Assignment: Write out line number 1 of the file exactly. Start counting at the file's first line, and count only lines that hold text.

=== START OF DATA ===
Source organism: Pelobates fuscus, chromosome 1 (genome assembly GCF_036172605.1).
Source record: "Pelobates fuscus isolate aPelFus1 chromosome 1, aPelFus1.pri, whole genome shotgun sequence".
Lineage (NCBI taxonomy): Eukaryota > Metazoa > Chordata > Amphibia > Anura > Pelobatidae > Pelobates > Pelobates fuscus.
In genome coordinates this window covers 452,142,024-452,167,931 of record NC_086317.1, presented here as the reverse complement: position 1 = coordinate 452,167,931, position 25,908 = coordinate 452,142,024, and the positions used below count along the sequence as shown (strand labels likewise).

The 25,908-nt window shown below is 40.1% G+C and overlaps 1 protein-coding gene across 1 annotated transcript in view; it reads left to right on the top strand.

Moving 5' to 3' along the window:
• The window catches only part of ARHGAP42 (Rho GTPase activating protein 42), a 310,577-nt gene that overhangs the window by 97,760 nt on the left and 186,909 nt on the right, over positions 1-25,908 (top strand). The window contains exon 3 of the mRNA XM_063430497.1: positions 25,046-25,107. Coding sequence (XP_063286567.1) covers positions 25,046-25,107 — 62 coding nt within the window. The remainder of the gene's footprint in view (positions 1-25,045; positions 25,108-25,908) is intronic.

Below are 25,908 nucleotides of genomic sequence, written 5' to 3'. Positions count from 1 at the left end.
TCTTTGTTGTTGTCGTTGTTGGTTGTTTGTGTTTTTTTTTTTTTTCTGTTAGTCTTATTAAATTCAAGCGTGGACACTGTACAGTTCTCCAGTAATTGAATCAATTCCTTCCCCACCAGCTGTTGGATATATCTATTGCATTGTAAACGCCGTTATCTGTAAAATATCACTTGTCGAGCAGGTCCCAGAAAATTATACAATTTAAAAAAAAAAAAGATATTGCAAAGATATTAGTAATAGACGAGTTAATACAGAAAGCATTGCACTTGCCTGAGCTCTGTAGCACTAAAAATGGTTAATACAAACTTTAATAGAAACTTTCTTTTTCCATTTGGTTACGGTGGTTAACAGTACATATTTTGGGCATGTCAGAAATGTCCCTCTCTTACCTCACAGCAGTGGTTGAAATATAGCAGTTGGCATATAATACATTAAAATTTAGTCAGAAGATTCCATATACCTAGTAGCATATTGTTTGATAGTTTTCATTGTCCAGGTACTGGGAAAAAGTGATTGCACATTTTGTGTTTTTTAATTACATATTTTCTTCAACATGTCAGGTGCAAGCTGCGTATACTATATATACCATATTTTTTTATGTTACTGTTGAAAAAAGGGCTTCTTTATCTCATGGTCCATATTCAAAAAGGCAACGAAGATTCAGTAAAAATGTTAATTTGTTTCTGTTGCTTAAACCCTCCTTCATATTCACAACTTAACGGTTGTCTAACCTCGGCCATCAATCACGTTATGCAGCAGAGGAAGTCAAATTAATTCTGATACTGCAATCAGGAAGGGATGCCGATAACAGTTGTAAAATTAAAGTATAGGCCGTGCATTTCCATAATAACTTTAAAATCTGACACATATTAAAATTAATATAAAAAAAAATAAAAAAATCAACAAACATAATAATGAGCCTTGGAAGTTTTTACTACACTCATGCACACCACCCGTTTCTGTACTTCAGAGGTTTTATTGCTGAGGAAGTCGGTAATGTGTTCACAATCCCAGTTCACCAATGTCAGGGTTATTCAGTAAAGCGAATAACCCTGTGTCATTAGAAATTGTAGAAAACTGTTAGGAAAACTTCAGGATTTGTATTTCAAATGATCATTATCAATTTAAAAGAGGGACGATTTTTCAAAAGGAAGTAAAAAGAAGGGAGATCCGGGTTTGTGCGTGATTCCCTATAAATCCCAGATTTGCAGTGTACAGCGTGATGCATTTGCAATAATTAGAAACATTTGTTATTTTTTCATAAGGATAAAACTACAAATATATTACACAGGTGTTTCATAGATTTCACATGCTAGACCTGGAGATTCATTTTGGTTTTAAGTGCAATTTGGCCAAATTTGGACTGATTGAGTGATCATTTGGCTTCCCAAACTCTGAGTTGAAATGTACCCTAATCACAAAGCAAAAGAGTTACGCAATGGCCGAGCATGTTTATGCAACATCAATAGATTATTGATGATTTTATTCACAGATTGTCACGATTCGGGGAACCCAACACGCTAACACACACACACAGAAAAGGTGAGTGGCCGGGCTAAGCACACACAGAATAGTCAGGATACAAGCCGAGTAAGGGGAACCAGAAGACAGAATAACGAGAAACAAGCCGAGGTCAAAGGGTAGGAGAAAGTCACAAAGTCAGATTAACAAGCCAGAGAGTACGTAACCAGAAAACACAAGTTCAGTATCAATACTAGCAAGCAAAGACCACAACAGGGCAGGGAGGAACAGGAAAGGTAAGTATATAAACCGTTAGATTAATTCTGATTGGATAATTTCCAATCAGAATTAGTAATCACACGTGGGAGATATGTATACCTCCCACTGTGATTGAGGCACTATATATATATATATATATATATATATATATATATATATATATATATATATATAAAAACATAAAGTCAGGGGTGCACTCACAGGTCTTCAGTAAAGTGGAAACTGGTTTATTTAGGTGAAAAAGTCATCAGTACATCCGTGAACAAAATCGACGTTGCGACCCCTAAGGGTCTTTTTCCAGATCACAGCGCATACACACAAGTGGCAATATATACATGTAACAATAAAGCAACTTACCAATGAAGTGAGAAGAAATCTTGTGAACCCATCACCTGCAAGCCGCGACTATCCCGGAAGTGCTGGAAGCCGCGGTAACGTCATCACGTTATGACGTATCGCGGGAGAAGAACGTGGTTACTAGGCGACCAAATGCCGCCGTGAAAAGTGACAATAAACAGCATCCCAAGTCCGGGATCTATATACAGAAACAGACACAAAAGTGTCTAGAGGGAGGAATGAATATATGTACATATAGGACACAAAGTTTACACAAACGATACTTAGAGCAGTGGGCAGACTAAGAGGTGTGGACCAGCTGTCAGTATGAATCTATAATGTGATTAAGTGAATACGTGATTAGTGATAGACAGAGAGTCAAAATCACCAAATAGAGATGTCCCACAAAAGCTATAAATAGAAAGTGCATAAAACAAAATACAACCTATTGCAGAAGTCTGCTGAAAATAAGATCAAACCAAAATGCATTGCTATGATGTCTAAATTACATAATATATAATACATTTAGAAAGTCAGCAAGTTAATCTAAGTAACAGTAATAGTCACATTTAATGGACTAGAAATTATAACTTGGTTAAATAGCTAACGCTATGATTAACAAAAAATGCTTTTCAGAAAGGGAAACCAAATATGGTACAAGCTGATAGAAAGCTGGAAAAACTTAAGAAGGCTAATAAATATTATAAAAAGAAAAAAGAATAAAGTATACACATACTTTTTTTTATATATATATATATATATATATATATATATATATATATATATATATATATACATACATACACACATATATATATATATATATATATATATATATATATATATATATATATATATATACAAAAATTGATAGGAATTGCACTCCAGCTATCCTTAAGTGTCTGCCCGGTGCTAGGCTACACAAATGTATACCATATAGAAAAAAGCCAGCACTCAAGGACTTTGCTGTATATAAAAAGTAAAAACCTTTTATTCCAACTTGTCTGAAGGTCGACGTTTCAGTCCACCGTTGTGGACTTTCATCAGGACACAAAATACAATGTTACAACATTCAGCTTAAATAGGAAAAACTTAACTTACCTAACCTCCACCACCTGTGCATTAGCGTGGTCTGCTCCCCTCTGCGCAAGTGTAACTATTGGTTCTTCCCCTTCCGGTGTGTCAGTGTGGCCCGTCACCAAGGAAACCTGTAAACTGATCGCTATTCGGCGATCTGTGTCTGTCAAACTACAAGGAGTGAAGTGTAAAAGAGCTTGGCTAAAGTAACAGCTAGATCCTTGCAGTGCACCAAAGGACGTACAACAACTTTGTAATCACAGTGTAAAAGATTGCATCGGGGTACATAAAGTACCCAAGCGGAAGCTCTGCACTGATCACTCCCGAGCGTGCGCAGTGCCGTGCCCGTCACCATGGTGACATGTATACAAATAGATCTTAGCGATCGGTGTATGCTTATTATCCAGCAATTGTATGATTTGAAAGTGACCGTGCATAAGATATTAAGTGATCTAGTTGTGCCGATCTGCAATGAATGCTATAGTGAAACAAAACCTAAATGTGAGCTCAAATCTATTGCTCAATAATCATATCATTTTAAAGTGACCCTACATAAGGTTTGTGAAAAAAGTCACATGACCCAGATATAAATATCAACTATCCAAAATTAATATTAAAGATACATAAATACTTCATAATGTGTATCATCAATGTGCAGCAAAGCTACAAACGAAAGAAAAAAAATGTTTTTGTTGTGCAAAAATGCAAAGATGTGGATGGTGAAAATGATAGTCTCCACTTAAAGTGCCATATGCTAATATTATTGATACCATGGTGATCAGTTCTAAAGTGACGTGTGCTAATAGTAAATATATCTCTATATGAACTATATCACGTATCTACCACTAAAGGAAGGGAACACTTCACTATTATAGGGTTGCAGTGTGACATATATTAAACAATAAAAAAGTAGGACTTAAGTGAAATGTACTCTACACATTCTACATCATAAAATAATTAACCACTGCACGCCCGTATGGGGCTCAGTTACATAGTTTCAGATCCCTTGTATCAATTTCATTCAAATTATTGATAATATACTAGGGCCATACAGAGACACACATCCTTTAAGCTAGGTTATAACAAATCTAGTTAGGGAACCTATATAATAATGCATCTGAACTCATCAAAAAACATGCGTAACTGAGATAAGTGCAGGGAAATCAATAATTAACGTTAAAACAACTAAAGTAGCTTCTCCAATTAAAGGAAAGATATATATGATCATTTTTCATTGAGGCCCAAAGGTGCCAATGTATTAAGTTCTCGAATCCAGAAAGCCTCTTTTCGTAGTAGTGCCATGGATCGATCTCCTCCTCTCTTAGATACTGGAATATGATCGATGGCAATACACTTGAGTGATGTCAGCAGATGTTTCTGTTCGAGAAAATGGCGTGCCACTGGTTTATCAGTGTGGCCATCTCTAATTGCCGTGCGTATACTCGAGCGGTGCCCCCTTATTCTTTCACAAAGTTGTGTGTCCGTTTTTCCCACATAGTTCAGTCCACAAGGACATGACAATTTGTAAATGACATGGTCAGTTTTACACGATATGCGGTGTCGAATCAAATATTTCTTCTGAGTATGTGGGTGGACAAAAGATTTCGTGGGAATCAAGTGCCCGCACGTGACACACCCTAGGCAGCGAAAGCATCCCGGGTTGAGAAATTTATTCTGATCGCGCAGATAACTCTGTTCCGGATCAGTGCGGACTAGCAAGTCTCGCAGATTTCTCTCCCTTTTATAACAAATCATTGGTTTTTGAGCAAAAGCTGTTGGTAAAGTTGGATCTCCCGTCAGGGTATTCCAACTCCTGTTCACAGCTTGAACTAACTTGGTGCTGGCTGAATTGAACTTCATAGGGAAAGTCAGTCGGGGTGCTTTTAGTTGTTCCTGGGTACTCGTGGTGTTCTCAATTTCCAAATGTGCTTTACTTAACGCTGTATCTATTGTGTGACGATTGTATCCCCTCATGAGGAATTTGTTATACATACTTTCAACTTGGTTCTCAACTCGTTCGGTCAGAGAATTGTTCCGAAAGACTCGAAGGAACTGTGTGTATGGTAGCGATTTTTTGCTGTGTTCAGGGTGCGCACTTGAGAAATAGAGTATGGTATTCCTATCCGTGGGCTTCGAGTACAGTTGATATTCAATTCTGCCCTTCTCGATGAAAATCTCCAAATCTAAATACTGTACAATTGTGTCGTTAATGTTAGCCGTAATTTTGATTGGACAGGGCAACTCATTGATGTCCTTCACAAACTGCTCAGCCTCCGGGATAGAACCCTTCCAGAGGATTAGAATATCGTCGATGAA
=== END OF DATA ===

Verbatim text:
Source organism: Pelobates fuscus, chromosome 1 (genome assembly GCF_036172605.1).